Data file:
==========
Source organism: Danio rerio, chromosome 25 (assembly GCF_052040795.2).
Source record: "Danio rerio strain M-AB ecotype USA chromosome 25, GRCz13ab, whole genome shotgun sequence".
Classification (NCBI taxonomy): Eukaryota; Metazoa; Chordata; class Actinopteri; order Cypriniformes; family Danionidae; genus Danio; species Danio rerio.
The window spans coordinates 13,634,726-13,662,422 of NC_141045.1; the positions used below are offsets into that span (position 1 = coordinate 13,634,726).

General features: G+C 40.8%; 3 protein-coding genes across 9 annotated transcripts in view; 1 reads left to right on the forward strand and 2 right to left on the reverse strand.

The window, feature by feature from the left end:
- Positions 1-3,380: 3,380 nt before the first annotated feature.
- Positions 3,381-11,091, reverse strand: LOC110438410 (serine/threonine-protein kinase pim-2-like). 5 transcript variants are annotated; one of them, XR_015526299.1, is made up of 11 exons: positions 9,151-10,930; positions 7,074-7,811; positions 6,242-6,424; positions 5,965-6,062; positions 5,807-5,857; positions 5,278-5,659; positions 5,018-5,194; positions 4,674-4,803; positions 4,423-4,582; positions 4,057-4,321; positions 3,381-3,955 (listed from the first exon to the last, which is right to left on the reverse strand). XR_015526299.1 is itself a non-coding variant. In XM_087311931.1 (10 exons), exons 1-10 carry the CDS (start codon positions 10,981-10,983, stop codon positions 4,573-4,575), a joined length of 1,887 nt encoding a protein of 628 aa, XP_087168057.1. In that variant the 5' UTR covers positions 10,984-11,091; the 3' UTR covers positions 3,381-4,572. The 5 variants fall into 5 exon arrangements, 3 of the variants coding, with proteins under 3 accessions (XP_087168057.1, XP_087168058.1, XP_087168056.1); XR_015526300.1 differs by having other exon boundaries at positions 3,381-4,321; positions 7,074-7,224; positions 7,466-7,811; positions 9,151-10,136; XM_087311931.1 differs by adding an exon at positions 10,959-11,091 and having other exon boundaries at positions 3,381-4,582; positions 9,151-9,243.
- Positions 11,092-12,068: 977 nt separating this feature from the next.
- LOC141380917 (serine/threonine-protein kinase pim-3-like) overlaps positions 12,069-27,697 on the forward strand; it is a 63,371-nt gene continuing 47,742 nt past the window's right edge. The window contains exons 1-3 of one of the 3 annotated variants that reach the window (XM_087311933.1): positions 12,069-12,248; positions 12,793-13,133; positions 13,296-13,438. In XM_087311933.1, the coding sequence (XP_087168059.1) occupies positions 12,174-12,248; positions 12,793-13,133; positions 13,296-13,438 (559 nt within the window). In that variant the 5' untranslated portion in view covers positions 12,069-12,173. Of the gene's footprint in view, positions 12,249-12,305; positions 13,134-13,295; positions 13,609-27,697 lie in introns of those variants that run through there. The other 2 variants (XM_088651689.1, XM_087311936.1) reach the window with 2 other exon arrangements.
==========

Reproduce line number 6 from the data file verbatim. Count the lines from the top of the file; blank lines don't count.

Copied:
The window, feature by feature from the left end: